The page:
The angle brackets around the union type indicate that we’re creating a generic type. So React.ComponentClass<PWrapped & PHoc> means “A React Component that takes props which implements PWrapped and PHoc”.

This is indeed complex and confusing, especially if you haven’t worked in typed languages like C#, Java or Scala. So let’s convert this declaration…

    type HOCWrapped<PWrapped, PHoc> = React.ComponentClass<PWrapped & PHoc> | React.SFC<PWrapped & PHoc>;

    export function withPersonalization<P, S>(
           Component: HOCWrapped<P, IWithPersonalizationProps>): React.ComponentClass<P> {

… into a paragraph in English:

withPersonalization is a function that takes a component class or a higher order function as an argument, and we’ll call this argument the “wrapped component”. The wrapped component takes properties of type P-merged-together-with-IWithPersonalizationProps (i.e. a props object that’s passed in must implement both types), and the wrapped component uses a state of type S. The output of this function is another component class that accepts only objects of type P as props (and does not accept props with attributes appearing in IWithPersonalizationProps).

React wants us to stuff most everything into a component via props, so that’s why we’re going through this complex typing exercise. We want to make sure we only accept props of type P from a caller, and reject props that are of type IWithPersonalizationProps. But we also want to make sure that the wrapped component understands IWithPersonalizationProps.

This wrapper accomplishes something analogous to what destructuring assignment syntax does for variables—except that it operates on types. We’ve created a type that merges PWrapped and a PHoc into one props type, then we extracted the wrapped component’s prop type AND the HOC prop type back into their original types again. Gimme an I!

So I said I wouldn’t modify the Welcome component, but I guess that’s not the case. We won’t change functionality though—just solidify its communication with other components. We need to make sure it is expecting the personalization, so it should know about IWithPersonalizationProps. (Notice that I’m exporting the unwrapped component as well as the wrapped component as a default export, so it’s easier to test without elaborate mocking.) Here’s the second iteration of our component:

Let’s do a sanity check. When we use this thing, does it accept onClick, but not name? Here’s what it looks like in IntelliJ:

'name' is not supposed to be there: check!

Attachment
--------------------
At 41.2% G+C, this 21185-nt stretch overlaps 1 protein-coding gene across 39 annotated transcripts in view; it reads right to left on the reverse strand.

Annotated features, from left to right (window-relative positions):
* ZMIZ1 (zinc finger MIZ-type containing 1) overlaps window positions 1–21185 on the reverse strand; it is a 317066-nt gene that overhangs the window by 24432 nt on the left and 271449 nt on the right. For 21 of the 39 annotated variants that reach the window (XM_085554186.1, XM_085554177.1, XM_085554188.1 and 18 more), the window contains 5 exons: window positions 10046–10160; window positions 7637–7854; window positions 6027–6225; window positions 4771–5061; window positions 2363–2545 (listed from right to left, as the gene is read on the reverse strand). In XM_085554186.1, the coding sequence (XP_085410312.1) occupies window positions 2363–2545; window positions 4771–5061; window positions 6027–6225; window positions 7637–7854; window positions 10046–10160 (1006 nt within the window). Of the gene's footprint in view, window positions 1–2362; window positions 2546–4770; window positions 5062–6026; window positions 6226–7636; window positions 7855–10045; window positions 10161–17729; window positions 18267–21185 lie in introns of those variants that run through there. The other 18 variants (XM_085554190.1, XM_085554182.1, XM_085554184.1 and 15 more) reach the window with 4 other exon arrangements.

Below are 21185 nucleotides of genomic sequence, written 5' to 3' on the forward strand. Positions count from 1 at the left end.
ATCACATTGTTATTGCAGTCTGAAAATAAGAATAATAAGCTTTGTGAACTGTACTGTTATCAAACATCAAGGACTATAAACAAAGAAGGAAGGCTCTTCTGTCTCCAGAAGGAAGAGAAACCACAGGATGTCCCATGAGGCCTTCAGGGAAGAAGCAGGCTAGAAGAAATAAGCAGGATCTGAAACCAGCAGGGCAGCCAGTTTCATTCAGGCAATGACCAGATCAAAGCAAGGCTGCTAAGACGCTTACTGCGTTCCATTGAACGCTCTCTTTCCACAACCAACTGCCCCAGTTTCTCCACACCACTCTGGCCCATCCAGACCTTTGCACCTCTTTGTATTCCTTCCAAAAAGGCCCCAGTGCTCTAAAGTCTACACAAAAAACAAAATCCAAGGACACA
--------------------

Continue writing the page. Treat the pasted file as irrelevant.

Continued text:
'name' is not supposed to be there: check!

Fixed before we even left the editor!

Fixed before we even left the editor!

TypeScript makes propTypes obsolete.

So let’s take the next step—let’s take the user data from Redux:

In order for Redux to type the returned connected component correctly, we need to explicitly declare the ownProps, even though we don’t use it. This allows TypeScript to infer the types correctly in connect without requiring explicit definitions. (“ownProps” seems to be the standard term distinguishing the props that are defined locally by a component from props that are defined elsewhere, like redux.)

const mapStateToProps = (state: any, ownProps: P): IWithPersonalizationProps => ({
     name: state.user.name

Here are my tests:

All tests pass: great!

There’s still one more thing to do, which is connect to the router, so that we satisfy our last use-case. This is essentially the same strategy as our withPersonalization HOC, but we’ll also pass a second routeWhenClicked property:

Here’s the final version of the welcome control, with the cross-cutting concerns factored out into HOCs:

The last line is where all the pieces come together. You can pull in the new <Welcome /> component like this:

   import Welcome from "./welcome";

Side note: I moved the intersection type into a type alias. However, there’s one oddity—type destructuring didn’t work correctly when I stacked the HOCs together unless I included an empty “OwnProps” declaration. That’s where the interface IWelcomeOwnProps {} declaration comes from.

  • Edit: Here’s an example of replacing react-router’s missing QueryString parsing using an HOC.


Placing functionality into separate HOCs makes it much easier to reuse React components. Here we have two reusable HOCs and a very simple base “Welcome” component, all of which are simple to comprehend and modify. TypeScript’s compile-time (and edit-time) checks helped us separate out the concerns confidently, with the knowledge that it will be much easier to modify clean code like this in the future. And TypeScript didn’t clutter up our code, either—many of the types were inferred rather than explicitly declared.